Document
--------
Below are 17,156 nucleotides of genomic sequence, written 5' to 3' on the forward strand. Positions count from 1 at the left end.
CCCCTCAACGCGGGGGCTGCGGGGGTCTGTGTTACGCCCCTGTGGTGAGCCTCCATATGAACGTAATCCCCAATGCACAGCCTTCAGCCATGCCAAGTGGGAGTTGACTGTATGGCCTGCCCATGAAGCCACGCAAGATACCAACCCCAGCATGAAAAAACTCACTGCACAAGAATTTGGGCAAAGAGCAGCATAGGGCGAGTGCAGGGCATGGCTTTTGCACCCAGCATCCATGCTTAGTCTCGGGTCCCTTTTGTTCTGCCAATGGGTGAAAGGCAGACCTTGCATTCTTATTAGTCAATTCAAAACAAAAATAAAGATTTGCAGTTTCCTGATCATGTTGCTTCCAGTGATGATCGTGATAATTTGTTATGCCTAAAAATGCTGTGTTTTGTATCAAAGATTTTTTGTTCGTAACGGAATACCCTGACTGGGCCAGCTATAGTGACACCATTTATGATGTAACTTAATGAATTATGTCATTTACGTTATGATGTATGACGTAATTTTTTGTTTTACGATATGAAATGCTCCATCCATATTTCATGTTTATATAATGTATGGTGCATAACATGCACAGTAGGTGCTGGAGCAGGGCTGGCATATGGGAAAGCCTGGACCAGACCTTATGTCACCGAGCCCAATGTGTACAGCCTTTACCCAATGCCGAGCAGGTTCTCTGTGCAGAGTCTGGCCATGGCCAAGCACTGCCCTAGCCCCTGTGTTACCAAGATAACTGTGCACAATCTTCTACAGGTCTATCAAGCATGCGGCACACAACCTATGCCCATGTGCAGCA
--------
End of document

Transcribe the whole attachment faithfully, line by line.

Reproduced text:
Below are 17,156 nucleotides of genomic sequence, written 5' to 3' on the forward strand. Positions count from 1 at the left end.
CCCCTCAACGCGGGGGCTGCGGGGGTCTGTGTTACGCCCCTGTGGTGAGCCTCCATATGAACGTAATCCCCAATGCACAGCCTTCAGCCATGCCAAGTGGGAGTTGACTGTATGGCCTGCCCATGAAGCCACGCAAGATACCAACCCCAGCATGAAAAAACTCACTGCACAAGAATTTGGGCAAAGAGCAGCATAGGGCGAGTGCAGGGCATGGCTTTTGCACCCAGCATCCATGCTTAGTCTCGGGTCCCTTTTGTTCTGCCAATGGGTGAAAGGCAGACCTTGCATTCTTATTAGTCAATTCAAAACAAAAATAAAGATTTGCAGTTTCCTGATCATGTTGCTTCCAGTGATGATCGTGATAATTTGTTATGCCTAAAAATGCTGTGTTTTGTATCAAAGATTTTTTGTTCGTAACGGAATACCCTGACTGGGCCAGCTATAGTGACACCATTTATGATGTAACTTAATGAATTATGTCATTTACGTTATGATGTATGACGTAATTTTTTGTTTTACGATATGAAATGCTCCATCCATATTTCATGTTTATATAATGTATGGTGCATAACATGCACAGTAGGTGCTGGAGCAGGGCTGGCATATGGGAAAGCCTGGACCAGACCTTATGTCACCGAGCCCAATGTGTACAGCCTTTACCCAATGCCGAGCAGGTTCTCTGTGCAGAGTCTGGCCATGGCCAAGCACTGCCCTAGCCCCTGTGTTACCAAGATAACTGTGCACAATCTTCTACAGGTCTATCAAGCATGCGGCACACAACCTATGCCCATGTGCAGCA